What is Roux ?
If you are anything like me you may have been vaguely aware that roux is the stuff that you make before you add milk to make white sauce, cheese sauce, and then quite possibly Mac Cheese, which by the way is one of my favorite dishes. Recently I have started to research the basic techniques of cooking and have been surprised to discover that although the recipe for roux is very simple that there are different types of roux which have different smells, tastes, and textures and that the different types of rouxs are used for different purposes.
Roux is in its essence is a mixture of an edible liquid fat, usually clarified butter, and plain flour which is used as the base for sauces and gravies or as a thickening agent which can be added to soups and stews. The recipe is very simple – heat the fat over a medium heat , add the flour, and stir until, the roux reaches your desired color and consistency.
Warning: If you are tasting the roux during the cooking process take a small spoonful from the pot and let it cool down before tasting; If you do not let it cool down to a safe temperature before tasting you will burn yourself.
There are four basic types of roux which are all created using the same basic recipe and are used as a base for different dishes.
Types of Roux and their uses
A white roux is cooked for a few minutes until the liquid is bubbling vigorously and the raw flour smell has gone, the mixture is removed from heat before it starts to brown. If you taste the roux at this stage it will still be quite grainy and won’t have much flavor making it perfect for use in white milk based sauces such as bechamel for lasagne and cheese sauce for macaroni cheese.
Blonde roux is cooked for about 15 – 20 minutes until the mixture begins to smell a bit like popcorn an starts to turn a light brown color; at this point the mixture will become a little thinner and bubbling will slow. Blonde roux is most commonly used to thicken stock based white sauces such as veloute, in poultry gravies, and as a base creamy veloute soups.
Brown roux is made using clarified butter, or another fat such as lard which can withstand higher cooking temperatures and is cooked for for longer again, approximately 35 – 40 minutes, until it becomes approximately the color of peanut butter and starts to develop a nutty aroma; a brown roux will be even thinner than a blond roux and will bubble even less. Brown roux is used as the base for dark gravies and brown sauces such as espagnole which another of the 5 mother sauces of French cuisine.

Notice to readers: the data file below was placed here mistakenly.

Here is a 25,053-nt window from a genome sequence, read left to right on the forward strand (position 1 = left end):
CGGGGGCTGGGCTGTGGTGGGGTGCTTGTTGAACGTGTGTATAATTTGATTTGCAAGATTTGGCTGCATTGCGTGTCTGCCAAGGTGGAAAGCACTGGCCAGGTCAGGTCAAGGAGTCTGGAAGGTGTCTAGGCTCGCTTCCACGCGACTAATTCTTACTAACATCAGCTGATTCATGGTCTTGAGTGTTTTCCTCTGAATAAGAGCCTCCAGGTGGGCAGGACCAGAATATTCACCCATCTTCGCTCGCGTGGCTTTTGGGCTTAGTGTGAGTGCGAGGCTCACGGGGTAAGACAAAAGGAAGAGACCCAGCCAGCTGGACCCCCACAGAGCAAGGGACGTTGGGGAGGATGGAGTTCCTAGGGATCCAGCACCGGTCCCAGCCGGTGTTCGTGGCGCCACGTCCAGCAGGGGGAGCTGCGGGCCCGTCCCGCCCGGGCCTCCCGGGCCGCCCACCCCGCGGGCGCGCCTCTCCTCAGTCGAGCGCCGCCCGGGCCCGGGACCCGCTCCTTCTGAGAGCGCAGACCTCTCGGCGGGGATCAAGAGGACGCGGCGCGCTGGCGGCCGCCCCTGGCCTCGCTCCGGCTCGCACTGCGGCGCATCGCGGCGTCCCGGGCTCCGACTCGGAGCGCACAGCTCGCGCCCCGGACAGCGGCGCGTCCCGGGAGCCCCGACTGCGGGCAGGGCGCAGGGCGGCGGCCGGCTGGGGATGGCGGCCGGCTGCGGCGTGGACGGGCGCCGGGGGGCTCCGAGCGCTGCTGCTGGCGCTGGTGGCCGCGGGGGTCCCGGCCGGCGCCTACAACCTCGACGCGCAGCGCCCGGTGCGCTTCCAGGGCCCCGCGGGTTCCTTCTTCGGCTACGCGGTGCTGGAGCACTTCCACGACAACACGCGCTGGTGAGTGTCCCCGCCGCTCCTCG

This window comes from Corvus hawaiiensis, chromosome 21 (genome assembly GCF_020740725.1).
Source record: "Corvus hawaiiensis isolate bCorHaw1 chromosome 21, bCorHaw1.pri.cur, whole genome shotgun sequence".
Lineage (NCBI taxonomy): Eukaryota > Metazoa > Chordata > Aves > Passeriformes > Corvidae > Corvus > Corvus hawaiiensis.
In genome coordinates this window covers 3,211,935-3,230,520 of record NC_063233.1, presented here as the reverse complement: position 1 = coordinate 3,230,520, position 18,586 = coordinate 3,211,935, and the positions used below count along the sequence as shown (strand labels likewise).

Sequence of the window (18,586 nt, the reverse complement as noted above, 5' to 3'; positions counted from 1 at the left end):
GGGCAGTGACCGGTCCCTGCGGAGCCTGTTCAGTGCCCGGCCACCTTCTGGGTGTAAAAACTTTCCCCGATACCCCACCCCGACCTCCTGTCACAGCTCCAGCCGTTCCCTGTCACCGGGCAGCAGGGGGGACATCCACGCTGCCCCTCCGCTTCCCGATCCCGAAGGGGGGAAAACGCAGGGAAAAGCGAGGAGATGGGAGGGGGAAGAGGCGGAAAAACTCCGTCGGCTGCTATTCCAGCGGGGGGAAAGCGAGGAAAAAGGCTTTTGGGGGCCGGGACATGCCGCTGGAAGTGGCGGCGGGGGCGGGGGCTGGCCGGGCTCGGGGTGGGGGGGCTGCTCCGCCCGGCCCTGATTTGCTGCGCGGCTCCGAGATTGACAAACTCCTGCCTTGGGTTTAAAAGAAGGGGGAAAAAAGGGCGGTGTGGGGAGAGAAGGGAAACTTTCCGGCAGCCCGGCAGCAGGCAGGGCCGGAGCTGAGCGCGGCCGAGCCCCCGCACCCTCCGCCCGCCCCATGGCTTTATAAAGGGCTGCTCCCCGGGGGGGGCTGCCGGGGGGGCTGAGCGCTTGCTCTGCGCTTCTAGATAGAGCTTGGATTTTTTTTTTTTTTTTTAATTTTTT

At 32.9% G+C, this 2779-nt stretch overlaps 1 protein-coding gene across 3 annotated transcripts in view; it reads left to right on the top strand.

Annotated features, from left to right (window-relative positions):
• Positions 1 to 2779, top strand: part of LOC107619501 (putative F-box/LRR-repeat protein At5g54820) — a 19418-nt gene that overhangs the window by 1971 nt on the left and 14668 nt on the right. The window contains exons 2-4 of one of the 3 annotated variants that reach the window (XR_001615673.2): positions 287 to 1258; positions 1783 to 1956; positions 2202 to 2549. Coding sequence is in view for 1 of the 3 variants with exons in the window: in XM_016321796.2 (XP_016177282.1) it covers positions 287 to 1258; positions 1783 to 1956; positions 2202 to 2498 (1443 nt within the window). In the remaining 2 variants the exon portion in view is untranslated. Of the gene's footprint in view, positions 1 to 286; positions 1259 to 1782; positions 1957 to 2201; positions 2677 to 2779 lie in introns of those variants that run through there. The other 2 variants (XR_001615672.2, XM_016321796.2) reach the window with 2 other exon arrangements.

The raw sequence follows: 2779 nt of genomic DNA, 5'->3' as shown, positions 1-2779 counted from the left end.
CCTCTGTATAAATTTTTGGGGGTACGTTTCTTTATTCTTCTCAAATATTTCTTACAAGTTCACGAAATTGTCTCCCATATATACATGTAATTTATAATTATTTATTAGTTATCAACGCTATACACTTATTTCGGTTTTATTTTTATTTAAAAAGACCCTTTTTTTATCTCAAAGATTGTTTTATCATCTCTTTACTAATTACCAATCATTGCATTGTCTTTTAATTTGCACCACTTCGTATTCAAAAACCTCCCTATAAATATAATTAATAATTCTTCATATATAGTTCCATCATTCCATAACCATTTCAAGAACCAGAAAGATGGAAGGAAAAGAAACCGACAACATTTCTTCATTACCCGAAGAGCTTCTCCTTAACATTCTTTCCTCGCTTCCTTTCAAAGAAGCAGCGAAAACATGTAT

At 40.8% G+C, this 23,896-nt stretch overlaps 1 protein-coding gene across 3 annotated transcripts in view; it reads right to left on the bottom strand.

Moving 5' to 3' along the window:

Dark roux is often created using a fat such as bacon fat or an oil which can withstand very high temperatures and is cooked for approximately 45 – 50 minutes, until it becomes the color of melted chocolate, and starts to smell distinctly nutty; The roux will have a strong flavor at this point and will have stopped bubbling altogether. Dark roux is most often used in cajun cuisine to make tasty dishes such as gumbo.
Roux can be used straight away after it has been cooked or it can be poured into a grease proof paper lined baking tray and refridgerated until it has set. Once set it can be broken into pieces and stored in the fridge or freezer for extended periods in an airtight bag or container.
When it comes time to use the roux you have created the golden rule is never to mix cold roux with cold liquid as it will become lumpy and never mixhot roux with hot liquid as it will splash and burn. Coldish i.e. room temperature can be successfully added gradually to liquids such as stocks and vice versa.
The other other thing I have learned in my roux adventure is that the darker the rough the thinner it gets and the less effective it is as a thickening agent; this is due to the starch in the flour breaking down during the cooking process. A heavily browned roux can have as little as 1/3 of the thickening power as white roux so more dark roux needs to be added to thicken up a sauce. The good news is that the darker the roux, the more rich nutty flavor it imparts to the dishes it is used in.